Facebook Twitter Google Plus Vimeo Youtube Feed Feedburner

ROS LBoard 1

Is it so hard to make a sex offenders list?

 | February 11, 2017

How many more rapes will it take before the government stops dragging its feet?



What is causing the delay in setting up a sex offenders registry?

In 2007, the nation was shocked by the rape and murder of eight-year-old Nurin Jazlin, whose body was stuffed into a gym holdall and her genitals stuffed with a brinjal and a cucumber. Her rapist and killer is still at large.

In 2015, Mara scholar Nur Fitri Azmeer Nordin was convicted in Britain for the possession and distribution of 30,000 pornographic images of children. Mara leaders called for compassion towards him. They said he should be given a second chance to resume his education and that he could do it in Malaysia.

Last year, Richard Huckle, who had been given unlimited access to young children in Kuala Lumpur, received a life sentence for paedophilia and rape, again in Britain.

And now a serial rapist who spent 24 years in a Canadian prison is back in Malaysia. A court had found Selva Kumar Subbiah guilty of sexual and other types of assault as well as extortion. He was denied parole in 2014 as he was considered likely to commit similar offences again.

FMT readers must have been filled with dread when they saw the photo of a relaxed Selva accompanied by a smiling person in uniform. They looked like two long lost friends.

Some members of the public want Selva to be jailed in Malaysia. Others want him banished from the country. A few would like him to be castrated.

Malaysians are gripped with fear because he is able to move freely around the country. That is a reflection of the ineffectiveness of the nation’s laws or their enforcement.

Brian Thomas, a policeman who helped catch Selva, told the crime blog Cancrime that Selva would continue to rape women if he were free in Malaysia or anywhere else.

Why is it so difficult to come up with a sex offenders register?

In May 2015, the IGP told reporters that a sex offenders’ registry was redundant. “We already have a criminal registry,” he said. “It serves the same purpose. If we set up another registry for those involved in sexual crimes, there’ll be an overlap.”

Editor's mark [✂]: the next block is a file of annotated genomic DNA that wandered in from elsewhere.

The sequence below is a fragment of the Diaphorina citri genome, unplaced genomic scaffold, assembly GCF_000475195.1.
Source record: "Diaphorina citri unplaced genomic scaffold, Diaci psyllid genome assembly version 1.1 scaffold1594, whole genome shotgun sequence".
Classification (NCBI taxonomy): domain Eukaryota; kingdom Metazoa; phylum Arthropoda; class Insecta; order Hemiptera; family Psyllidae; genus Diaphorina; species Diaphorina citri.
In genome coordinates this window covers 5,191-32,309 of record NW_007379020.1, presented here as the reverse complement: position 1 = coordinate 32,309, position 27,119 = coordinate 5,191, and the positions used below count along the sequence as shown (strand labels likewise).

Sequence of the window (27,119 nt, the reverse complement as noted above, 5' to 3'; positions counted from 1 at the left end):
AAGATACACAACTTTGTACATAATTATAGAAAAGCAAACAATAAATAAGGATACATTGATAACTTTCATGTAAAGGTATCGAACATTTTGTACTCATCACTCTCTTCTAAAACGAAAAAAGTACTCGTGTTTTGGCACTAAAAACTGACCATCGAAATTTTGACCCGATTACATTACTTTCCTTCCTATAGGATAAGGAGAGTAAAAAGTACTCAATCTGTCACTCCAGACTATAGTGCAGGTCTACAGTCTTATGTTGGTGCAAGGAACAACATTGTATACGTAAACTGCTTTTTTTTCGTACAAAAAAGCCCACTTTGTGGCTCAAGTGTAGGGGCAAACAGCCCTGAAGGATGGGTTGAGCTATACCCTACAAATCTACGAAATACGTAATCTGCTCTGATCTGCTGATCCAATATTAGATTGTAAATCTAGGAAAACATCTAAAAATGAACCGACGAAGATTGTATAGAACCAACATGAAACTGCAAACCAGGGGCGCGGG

Why then do ministers keep demanding this registry? Don’t they trust the IGP’s judgement?

Minister in the Prime Minister’s Department Nancy Shukri made such a demand in 2015, following the Nur Fitri scandal and a spate of statutory rapes.

Last year, Women, Family and Community Development Minister Rohani Abdul Karim said the passing of amendments to the Child Act would facilitate the setting up of the registry.

Just before Selva returned to Malaysia, Deputy Home Minister Nur Jazlan Mohamad repeated the call for a sex offenders’ register and said, “There is supposed to be legislation to publicly name sexual offenders, like in the United Kingdom, but currently we do not have that.

“But what we have now is a list of people that is monitored by the police.”

One cynic said, “Police monitoring? The murderer, Sirul Azhar Umar, managed to flee to Australia. Wasn’t he being monitored by the police?”

It is now 10 years since Nurin Jazlin’s gruesome rape and murder. Why is the government dragging its feet over the sex offenders’ register? How many more rapes will it take before it acts?

Mariam Mokhtar is an FMT columnist

With a firm belief in freedom of expression and without prejudice, FMT tries its best to share reliable content from third parties. Such articles are strictly the writer’s (or organisation’s) personal opinion. FMT does not necessarily endorse the views or opinions given by any third party content provider.


Readers are required to have a valid Facebook account to comment on this story. We welcome your opinions to allow a healthy debate. We want our readers to be responsible while commenting and to consider how their views could be received by others. Please be polite and do not use swear words or crude or sexual language or defamatory words. FMT also holds the right to remove comments that violate the letter or spirit of the general commenting rules.

The views expressed in the contents are those of our users and do not necessarily reflect the views of FMT.